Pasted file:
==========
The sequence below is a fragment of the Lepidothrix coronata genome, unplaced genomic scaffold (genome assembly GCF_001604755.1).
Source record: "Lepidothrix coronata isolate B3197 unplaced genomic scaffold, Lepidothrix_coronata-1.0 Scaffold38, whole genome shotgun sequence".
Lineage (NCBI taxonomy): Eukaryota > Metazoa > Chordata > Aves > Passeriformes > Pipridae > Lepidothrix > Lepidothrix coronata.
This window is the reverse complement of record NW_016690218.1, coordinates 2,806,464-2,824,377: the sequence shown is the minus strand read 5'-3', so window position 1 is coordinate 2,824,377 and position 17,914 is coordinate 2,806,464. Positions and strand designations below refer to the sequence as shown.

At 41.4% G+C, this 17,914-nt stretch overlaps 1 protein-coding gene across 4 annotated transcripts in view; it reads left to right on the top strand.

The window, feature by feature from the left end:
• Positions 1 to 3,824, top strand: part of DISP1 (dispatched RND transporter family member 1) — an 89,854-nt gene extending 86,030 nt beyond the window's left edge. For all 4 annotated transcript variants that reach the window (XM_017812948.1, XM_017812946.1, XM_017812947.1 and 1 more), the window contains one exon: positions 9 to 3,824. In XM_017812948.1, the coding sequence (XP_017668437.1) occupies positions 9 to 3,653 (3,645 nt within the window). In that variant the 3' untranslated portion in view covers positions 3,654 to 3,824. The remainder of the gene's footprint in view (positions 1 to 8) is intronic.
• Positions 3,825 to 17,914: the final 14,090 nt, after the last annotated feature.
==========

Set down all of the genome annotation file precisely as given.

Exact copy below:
The sequence below is a fragment of the Lepidothrix coronata genome, unplaced genomic scaffold (genome assembly GCF_001604755.1).
Source record: "Lepidothrix coronata isolate B3197 unplaced genomic scaffold, Lepidothrix_coronata-1.0 Scaffold38, whole genome shotgun sequence".
Lineage (NCBI taxonomy): Eukaryota > Metazoa > Chordata > Aves > Passeriformes > Pipridae > Lepidothrix > Lepidothrix coronata.
This window is the reverse complement of record NW_016690218.1, coordinates 2,806,464-2,824,377: the sequence shown is the minus strand read 5'-3', so window position 1 is coordinate 2,824,377 and position 17,914 is coordinate 2,806,464. Positions and strand designations below refer to the sequence as shown.

At 41.4% G+C, this 17,914-nt stretch overlaps 1 protein-coding gene across 4 annotated transcripts in view; it reads left to right on the top strand.

The window, feature by feature from the left end:
• Positions 1 to 3,824, top strand: part of DISP1 (dispatched RND transporter family member 1) — an 89,854-nt gene extending 86,030 nt beyond the window's left edge. For all 4 annotated transcript variants that reach the window (XM_017812948.1, XM_017812946.1, XM_017812947.1 and 1 more), the window contains one exon: positions 9 to 3,824. In XM_017812948.1, the coding sequence (XP_017668437.1) occupies positions 9 to 3,653 (3,645 nt within the window). In that variant the 3' untranslated portion in view covers positions 3,654 to 3,824. The remainder of the gene's footprint in view (positions 1 to 8) is intronic.
• Positions 3,825 to 17,914: the final 14,090 nt, after the last annotated feature.